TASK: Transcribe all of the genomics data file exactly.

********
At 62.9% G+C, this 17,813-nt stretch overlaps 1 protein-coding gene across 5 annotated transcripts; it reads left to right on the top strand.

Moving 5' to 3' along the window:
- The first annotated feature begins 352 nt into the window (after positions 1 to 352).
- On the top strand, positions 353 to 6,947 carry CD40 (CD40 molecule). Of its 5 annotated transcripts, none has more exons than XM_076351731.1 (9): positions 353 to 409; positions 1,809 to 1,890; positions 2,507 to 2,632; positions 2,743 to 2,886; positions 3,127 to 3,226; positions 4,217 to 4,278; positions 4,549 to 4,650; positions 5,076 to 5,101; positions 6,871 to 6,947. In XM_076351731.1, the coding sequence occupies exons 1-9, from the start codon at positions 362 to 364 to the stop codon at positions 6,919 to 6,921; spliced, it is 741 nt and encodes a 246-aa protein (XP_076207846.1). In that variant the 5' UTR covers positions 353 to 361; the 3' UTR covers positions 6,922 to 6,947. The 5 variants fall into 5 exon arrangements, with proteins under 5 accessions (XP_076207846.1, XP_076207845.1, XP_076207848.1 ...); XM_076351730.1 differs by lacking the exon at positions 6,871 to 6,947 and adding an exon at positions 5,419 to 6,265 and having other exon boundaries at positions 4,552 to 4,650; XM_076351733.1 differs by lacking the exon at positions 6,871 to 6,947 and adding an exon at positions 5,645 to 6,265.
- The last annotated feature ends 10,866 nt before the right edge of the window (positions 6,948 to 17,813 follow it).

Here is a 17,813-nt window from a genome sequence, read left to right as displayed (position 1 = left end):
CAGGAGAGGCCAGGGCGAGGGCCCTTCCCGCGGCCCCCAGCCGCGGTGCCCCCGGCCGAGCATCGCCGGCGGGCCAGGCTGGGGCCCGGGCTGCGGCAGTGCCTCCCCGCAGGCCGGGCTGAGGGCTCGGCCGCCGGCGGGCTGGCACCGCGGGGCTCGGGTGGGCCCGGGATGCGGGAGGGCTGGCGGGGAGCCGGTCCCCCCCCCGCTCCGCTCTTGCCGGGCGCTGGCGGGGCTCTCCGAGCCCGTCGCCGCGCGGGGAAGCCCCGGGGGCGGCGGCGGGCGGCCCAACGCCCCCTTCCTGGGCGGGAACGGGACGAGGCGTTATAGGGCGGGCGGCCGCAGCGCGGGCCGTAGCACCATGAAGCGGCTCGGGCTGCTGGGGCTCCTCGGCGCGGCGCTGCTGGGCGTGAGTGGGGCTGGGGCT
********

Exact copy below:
At 62.9% G+C, this 17,813-nt stretch overlaps 1 protein-coding gene across 5 annotated transcripts; it reads left to right on the top strand.

Moving 5' to 3' along the window:
- The first annotated feature begins 352 nt into the window (after positions 1 to 352).
- On the top strand, positions 353 to 6,947 carry CD40 (CD40 molecule). Of its 5 annotated transcripts, none has more exons than XM_076351731.1 (9): positions 353 to 409; positions 1,809 to 1,890; positions 2,507 to 2,632; positions 2,743 to 2,886; positions 3,127 to 3,226; positions 4,217 to 4,278; positions 4,549 to 4,650; positions 5,076 to 5,101; positions 6,871 to 6,947. In XM_076351731.1, the coding sequence occupies exons 1-9, from the start codon at positions 362 to 364 to the stop codon at positions 6,919 to 6,921; spliced, it is 741 nt and encodes a 246-aa protein (XP_076207846.1). In that variant the 5' UTR covers positions 353 to 361; the 3' UTR covers positions 6,922 to 6,947. The 5 variants fall into 5 exon arrangements, with proteins under 5 accessions (XP_076207846.1, XP_076207845.1, XP_076207848.1 ...); XM_076351730.1 differs by lacking the exon at positions 6,871 to 6,947 and adding an exon at positions 5,419 to 6,265 and having other exon boundaries at positions 4,552 to 4,650; XM_076351733.1 differs by lacking the exon at positions 6,871 to 6,947 and adding an exon at positions 5,645 to 6,265.
- The last annotated feature ends 10,866 nt before the right edge of the window (positions 6,948 to 17,813 follow it).

Here is a 17,813-nt window from a genome sequence, read left to right as displayed (position 1 = left end):
CAGGAGAGGCCAGGGCGAGGGCCCTTCCCGCGGCCCCCAGCCGCGGTGCCCCCGGCCGAGCATCGCCGGCGGGCCAGGCTGGGGCCCGGGCTGCGGCAGTGCCTCCCCGCAGGCCGGGCTGAGGGCTCGGCCGCCGGCGGGCTGGCACCGCGGGGCTCGGGTGGGCCCGGGATGCGGGAGGGCTGGCGGGGAGCCGGTCCCCCCCCCGCTCCGCTCTTGCCGGGCGCTGGCGGGGCTCTCCGAGCCCGTCGCCGCGCGGGGAAGCCCCGGGGGCGGCGGCGGGCGGCCCAACGCCCCCTTCCTGGGCGGGAACGGGACGAGGCGTTATAGGGCGGGCGGCCGCAGCGCGGGCCGTAGCACCATGAAGCGGCTCGGGCTGCTGGGGCTCCTCGGCGCGGCGCTGCTGGGCGTGAGTGGGGCTGGGGCT